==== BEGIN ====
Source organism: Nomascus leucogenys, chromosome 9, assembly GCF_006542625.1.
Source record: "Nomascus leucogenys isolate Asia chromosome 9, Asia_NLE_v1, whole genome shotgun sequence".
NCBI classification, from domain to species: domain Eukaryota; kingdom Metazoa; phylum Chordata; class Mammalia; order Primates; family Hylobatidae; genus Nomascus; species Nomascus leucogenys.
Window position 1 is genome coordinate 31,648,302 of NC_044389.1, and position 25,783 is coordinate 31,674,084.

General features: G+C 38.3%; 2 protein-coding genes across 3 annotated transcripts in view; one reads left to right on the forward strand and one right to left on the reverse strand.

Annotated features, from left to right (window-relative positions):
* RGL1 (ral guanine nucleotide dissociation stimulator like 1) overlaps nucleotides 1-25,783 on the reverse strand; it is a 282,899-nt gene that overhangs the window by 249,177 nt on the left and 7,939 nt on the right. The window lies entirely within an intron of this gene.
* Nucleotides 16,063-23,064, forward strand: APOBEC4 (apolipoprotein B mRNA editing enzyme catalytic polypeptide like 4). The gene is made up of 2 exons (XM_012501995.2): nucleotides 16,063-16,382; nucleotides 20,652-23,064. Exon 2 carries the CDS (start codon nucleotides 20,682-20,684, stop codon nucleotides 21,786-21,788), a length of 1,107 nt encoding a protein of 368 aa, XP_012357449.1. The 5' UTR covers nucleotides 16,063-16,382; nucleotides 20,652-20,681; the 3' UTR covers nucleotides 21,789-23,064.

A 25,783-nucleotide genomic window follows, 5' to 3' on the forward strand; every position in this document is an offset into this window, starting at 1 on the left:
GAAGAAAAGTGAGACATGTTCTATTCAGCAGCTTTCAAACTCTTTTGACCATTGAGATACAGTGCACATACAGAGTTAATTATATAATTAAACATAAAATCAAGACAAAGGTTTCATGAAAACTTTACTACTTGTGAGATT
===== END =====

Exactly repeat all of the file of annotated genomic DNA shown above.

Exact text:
Source organism: Nomascus leucogenys, chromosome 9, assembly GCF_006542625.1.
Source record: "Nomascus leucogenys isolate Asia chromosome 9, Asia_NLE_v1, whole genome shotgun sequence".
NCBI classification, from domain to species: domain Eukaryota; kingdom Metazoa; phylum Chordata; class Mammalia; order Primates; family Hylobatidae; genus Nomascus; species Nomascus leucogenys.
Window position 1 is genome coordinate 31,648,302 of NC_044389.1, and position 25,783 is coordinate 31,674,084.

General features: G+C 38.3%; 2 protein-coding genes across 3 annotated transcripts in view; one reads left to right on the forward strand and one right to left on the reverse strand.

Annotated features, from left to right (window-relative positions):
* RGL1 (ral guanine nucleotide dissociation stimulator like 1) overlaps nucleotides 1-25,783 on the reverse strand; it is a 282,899-nt gene that overhangs the window by 249,177 nt on the left and 7,939 nt on the right. The window lies entirely within an intron of this gene.
* Nucleotides 16,063-23,064, forward strand: APOBEC4 (apolipoprotein B mRNA editing enzyme catalytic polypeptide like 4). The gene is made up of 2 exons (XM_012501995.2): nucleotides 16,063-16,382; nucleotides 20,652-23,064. Exon 2 carries the CDS (start codon nucleotides 20,682-20,684, stop codon nucleotides 21,786-21,788), a length of 1,107 nt encoding a protein of 368 aa, XP_012357449.1. The 5' UTR covers nucleotides 16,063-16,382; nucleotides 20,652-20,681; the 3' UTR covers nucleotides 21,789-23,064.

A 25,783-nucleotide genomic window follows, 5' to 3' on the forward strand; every position in this document is an offset into this window, starting at 1 on the left:
GAAGAAAAGTGAGACATGTTCTATTCAGCAGCTTTCAAACTCTTTTGACCATTGAGATACAGTGCACATACAGAGTTAATTATATAATTAAACATAAAATCAAGACAAAGGTTTCATGAAAACTTTACTACTTGTGAGATT